Friday, January 16, 2009

Homeopathy in Africa

Estimated number of people in the world living...Image via WikipediaI just found out via the excellent Lay Scientist that a homeopathy quack, one Jeremy Sherr, is up to no good in Africa. Sherr, apparently a big-time homeopath (whatever that amounts to), thinks homeopathy is the solution to the AIDS pandemic in Africa, so he decided to travel to Tanzania to treat patients and conduct trails. To document his activities and garner support, he started a blog, Jeremy's Journal from Africa. Inexcusably and pathetically, once he was called-out, he started deleting and editing posts, and censoring comments. Luckily, several of his posts were saved so we can confirm that he really is an irresponsible loon who has no business near any patients, let alone ones who suffer from a serious, life-threatening illness.

Mr. Sherr, get the hell out of Africa and take your silly magic water pills with you

Skeptics' Circle #103

The 103rd edition of the Skeptic's Circle is out at Bug Girl's Blog. Highlights: Dr. Aust's Spleen on Rath vs Goldacre and also on Singh vs the British chiropractors, The Skepbitch on psychic hotlines, and Mike's Weekly Skeptic Rant with a primer on skepticism.

Thursday, January 15, 2009

I, Procrastinate

Sometimes I procrastinate. Tonight, I spent a good 5 minutes creating a tag cloud out of Charles Darwin's On the Origin of Species (1st edition) using the very cool Nothing surprising, but still pretty interesting.

(Inspiration: this Marginal Revolution post).

Tuesday, January 13, 2009


The NYT op-ed columnist David Brooks writes in his latest piece, "In Defense of Death," about prominent religious leader Richard Neuhaus and how he "used death to mystify life". What struck me is that Neuhaus seems to have had a hypnogogic hallucination, which he then misinterpreted as a message from beyond. Here's Neuhaus' description of the event, in full.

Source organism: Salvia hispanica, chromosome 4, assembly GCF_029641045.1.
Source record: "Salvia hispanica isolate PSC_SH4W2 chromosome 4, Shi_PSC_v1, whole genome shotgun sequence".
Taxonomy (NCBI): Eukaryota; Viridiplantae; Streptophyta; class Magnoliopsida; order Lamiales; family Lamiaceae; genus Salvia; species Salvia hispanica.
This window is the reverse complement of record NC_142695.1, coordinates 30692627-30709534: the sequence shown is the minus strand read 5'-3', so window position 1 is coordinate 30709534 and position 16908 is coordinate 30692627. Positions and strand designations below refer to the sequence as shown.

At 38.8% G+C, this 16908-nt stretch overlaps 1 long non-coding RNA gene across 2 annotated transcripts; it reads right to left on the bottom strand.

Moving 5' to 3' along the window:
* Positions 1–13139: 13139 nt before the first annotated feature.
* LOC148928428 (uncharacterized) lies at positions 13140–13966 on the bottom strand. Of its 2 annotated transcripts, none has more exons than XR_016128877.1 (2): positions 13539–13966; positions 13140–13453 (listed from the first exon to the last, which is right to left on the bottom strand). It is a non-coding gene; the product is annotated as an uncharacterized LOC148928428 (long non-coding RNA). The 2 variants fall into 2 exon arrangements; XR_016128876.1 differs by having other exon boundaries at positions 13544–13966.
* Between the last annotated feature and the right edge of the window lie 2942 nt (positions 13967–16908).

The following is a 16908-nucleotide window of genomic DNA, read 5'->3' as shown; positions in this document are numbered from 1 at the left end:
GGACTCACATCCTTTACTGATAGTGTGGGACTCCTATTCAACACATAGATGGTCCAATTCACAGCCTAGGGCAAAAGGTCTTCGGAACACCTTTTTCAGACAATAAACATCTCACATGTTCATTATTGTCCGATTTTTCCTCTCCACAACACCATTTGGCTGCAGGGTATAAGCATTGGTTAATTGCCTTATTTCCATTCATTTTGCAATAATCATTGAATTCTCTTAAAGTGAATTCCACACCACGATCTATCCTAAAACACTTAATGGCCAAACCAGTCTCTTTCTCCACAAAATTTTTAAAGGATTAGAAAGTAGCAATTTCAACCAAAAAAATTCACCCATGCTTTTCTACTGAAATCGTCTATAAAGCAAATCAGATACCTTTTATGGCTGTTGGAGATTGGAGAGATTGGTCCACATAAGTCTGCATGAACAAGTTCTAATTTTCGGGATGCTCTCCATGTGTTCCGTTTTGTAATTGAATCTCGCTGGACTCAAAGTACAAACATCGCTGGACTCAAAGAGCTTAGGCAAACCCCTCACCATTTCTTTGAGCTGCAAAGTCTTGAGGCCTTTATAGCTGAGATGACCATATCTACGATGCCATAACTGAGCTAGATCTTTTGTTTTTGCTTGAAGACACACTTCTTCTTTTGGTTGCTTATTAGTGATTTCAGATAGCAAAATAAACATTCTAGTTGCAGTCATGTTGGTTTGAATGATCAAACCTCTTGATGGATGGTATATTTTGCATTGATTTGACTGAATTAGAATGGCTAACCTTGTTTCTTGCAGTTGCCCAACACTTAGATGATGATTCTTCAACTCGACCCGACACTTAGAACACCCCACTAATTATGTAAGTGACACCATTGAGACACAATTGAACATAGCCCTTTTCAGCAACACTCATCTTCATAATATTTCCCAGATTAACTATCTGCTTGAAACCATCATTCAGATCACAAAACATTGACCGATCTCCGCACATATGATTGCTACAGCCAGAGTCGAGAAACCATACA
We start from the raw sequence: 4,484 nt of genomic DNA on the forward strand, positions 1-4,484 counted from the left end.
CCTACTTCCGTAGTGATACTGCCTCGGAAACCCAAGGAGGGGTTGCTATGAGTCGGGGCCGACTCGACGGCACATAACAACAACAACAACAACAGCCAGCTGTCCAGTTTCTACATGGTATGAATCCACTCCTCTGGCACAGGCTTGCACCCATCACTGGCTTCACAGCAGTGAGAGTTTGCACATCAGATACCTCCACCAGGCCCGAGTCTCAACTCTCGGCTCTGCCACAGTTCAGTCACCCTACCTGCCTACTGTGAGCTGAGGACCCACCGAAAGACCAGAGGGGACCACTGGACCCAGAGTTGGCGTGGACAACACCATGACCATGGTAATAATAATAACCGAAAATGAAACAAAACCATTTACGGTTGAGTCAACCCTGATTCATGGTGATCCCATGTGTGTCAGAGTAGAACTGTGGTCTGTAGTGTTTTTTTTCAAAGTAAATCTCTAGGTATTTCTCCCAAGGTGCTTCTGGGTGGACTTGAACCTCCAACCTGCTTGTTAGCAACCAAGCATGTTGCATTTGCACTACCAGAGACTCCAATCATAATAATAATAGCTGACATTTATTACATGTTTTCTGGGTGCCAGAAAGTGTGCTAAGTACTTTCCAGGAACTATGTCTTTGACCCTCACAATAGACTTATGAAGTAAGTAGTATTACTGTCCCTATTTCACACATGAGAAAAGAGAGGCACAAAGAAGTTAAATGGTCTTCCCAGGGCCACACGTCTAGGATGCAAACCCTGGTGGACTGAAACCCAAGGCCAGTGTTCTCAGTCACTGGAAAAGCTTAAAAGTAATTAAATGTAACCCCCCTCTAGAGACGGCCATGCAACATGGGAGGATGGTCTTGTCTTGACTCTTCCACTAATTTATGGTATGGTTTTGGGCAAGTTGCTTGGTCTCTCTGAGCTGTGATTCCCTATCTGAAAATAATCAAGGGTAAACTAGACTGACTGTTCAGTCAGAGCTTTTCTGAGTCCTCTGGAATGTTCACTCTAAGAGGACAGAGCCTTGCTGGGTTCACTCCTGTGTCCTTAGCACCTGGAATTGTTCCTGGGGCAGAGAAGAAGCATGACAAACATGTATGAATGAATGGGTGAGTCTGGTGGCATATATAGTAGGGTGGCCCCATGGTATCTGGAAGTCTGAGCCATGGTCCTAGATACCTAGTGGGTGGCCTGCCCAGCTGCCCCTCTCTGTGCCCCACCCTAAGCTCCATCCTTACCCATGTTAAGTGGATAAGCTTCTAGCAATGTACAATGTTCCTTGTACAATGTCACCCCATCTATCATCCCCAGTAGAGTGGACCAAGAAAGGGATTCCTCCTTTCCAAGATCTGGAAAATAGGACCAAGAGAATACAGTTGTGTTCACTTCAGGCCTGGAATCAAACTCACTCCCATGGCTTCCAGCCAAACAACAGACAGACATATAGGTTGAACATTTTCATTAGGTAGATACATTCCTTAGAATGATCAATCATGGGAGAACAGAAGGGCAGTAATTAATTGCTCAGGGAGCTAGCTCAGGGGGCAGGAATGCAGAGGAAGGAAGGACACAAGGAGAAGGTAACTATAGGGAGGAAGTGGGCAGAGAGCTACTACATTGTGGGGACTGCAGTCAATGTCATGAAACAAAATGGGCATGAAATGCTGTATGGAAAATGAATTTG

It was a couple of days after leaving intensive care, and it was night. I could hear patients in adjoining rooms moaning and mumbling and occasionally calling out; the surrounding medical machines were pumping and sucking and bleeping as usual. Then, all of a sudden, I was jerked into an utterly lucid state of awareness. I was sitting up in the bed staring intently into the darkness, although in fact I knew my body was lying flat. What I was staring at was a color like blue and purple, and vaguely in the form of hanging drapery. By the drapery were two “presences.” I saw them and yet did not see them, and I cannot explain that. But they were there, and I knew that I was not tied to the bed. I was able and prepared to get up and go somewhere. And then the presences—one or both of them, I do not know—spoke. This I heard clearly. Not in an ordinary way, for I cannot remember anything about the voice. But the message was beyond mistaking: “Everything is ready now.”

That was it. They waited for a while, maybe for a minute. Whether they were waiting for a response or just waiting to see whether I had received the message, I don’t know. “Everything is ready now.” It was not in the form of a command, nor was it an invitation to do anything. They were just letting me know. Then they were gone, and I was again flat on my back with my mind racing wildly. I had an iron resolve to determine right then and there what had happened. Had I been dreaming? In no way. I was then and was now as lucid and wide awake as I had ever been in my life.

This is classic hypogogia: it was night, so Neuhaus was quite possibly falling asleep or waking up as he had the experience, he was awake and lucid (but stationary), he experienced a proprioperceptory illusion (thinking he was upright when he wasn't), and there are ill-defined "presences" in the room. Neuhaus then simply interpreted his experience in the light of his pre-existing Christian beliefs.

In one of the very first posts on the blog, I wrote about how compelling an illusion like this can be and how we should take the experiences seriously and not belittle those who have them. Nonetheless, the interpretation of any such experience is a matter for science and, in this case, it seems clear hypnogogia is a far better explanation than visiting spooks.